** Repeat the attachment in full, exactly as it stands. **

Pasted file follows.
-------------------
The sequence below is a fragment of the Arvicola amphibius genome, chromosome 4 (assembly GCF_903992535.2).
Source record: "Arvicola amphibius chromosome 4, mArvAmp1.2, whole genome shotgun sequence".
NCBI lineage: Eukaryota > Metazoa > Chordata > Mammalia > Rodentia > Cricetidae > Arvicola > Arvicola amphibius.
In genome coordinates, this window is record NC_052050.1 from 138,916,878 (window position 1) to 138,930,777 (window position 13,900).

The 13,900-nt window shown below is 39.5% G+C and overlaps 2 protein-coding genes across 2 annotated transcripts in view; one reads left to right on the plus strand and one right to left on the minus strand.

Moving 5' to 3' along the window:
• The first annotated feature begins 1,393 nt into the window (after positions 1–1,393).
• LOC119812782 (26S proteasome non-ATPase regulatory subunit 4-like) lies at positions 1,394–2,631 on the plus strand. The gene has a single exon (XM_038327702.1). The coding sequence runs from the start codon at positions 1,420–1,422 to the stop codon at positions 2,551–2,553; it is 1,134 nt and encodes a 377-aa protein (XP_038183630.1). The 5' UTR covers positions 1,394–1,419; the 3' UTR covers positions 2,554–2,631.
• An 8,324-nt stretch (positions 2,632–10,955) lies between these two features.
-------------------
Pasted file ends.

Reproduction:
The sequence below is a fragment of the Arvicola amphibius genome, chromosome 4 (assembly GCF_903992535.2).
Source record: "Arvicola amphibius chromosome 4, mArvAmp1.2, whole genome shotgun sequence".
NCBI lineage: Eukaryota > Metazoa > Chordata > Mammalia > Rodentia > Cricetidae > Arvicola > Arvicola amphibius.
In genome coordinates, this window is record NC_052050.1 from 138,916,878 (window position 1) to 138,930,777 (window position 13,900).

The 13,900-nt window shown below is 39.5% G+C and overlaps 2 protein-coding genes across 2 annotated transcripts in view; one reads left to right on the plus strand and one right to left on the minus strand.

Moving 5' to 3' along the window:
• The first annotated feature begins 1,393 nt into the window (after positions 1–1,393).
• LOC119812782 (26S proteasome non-ATPase regulatory subunit 4-like) lies at positions 1,394–2,631 on the plus strand. The gene has a single exon (XM_038327702.1). The coding sequence runs from the start codon at positions 1,420–1,422 to the stop codon at positions 2,551–2,553; it is 1,134 nt and encodes a 377-aa protein (XP_038183630.1). The 5' UTR covers positions 1,394–1,419; the 3' UTR covers positions 2,554–2,631.
• An 8,324-nt stretch (positions 2,632–10,955) lies between these two features.